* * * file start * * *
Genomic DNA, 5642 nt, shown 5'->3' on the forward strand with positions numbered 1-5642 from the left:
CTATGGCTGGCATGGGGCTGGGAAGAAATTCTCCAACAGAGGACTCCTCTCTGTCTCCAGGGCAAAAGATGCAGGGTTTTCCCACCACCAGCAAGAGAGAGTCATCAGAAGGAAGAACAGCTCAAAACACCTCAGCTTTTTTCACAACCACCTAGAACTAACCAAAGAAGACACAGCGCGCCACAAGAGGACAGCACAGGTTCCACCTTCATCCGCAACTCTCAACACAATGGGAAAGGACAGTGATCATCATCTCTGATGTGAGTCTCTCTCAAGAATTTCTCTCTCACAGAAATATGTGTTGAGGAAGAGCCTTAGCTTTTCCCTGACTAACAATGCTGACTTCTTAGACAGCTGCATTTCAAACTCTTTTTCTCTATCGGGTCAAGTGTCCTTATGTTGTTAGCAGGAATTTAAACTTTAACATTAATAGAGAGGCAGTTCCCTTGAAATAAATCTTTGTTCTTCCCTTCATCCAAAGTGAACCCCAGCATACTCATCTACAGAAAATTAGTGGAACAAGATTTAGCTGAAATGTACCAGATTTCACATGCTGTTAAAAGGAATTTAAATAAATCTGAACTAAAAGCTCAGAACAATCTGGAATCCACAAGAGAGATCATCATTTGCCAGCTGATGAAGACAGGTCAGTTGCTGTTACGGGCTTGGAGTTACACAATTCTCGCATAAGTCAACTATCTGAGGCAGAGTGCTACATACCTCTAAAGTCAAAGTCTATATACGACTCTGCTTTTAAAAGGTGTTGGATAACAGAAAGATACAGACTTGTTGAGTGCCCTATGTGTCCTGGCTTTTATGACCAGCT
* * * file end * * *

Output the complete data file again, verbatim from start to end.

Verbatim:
Genomic DNA, 5642 nt, shown 5'->3' on the forward strand with positions numbered 1-5642 from the left:
CTATGGCTGGCATGGGGCTGGGAAGAAATTCTCCAACAGAGGACTCCTCTCTGTCTCCAGGGCAAAAGATGCAGGGTTTTCCCACCACCAGCAAGAGAGAGTCATCAGAAGGAAGAACAGCTCAAAACACCTCAGCTTTTTTCACAACCACCTAGAACTAACCAAAGAAGACACAGCGCGCCACAAGAGGACAGCACAGGTTCCACCTTCATCCGCAACTCTCAACACAATGGGAAAGGACAGTGATCATCATCTCTGATGTGAGTCTCTCTCAAGAATTTCTCTCTCACAGAAATATGTGTTGAGGAAGAGCCTTAGCTTTTCCCTGACTAACAATGCTGACTTCTTAGACAGCTGCATTTCAAACTCTTTTTCTCTATCGGGTCAAGTGTCCTTATGTTGTTAGCAGGAATTTAAACTTTAACATTAATAGAGAGGCAGTTCCCTTGAAATAAATCTTTGTTCTTCCCTTCATCCAAAGTGAACCCCAGCATACTCATCTACAGAAAATTAGTGGAACAAGATTTAGCTGAAATGTACCAGATTTCACATGCTGTTAAAAGGAATTTAAATAAATCTGAACTAAAAGCTCAGAACAATCTGGAATCCACAAGAGAGATCATCATTTGCCAGCTGATGAAGACAGGTCAGTTGCTGTTACGGGCTTGGAGTTACACAATTCTCGCATAAGTCAACTATCTGAGGCAGAGTGCTACATACCTCTAAAGTCAAAGTCTATATACGACTCTGCTTTTAAAAGGTGTTGGATAACAGAAAGATACAGACTTGTTGAGTGCCCTATGTGTCCTGGCTTTTATGACCAGCT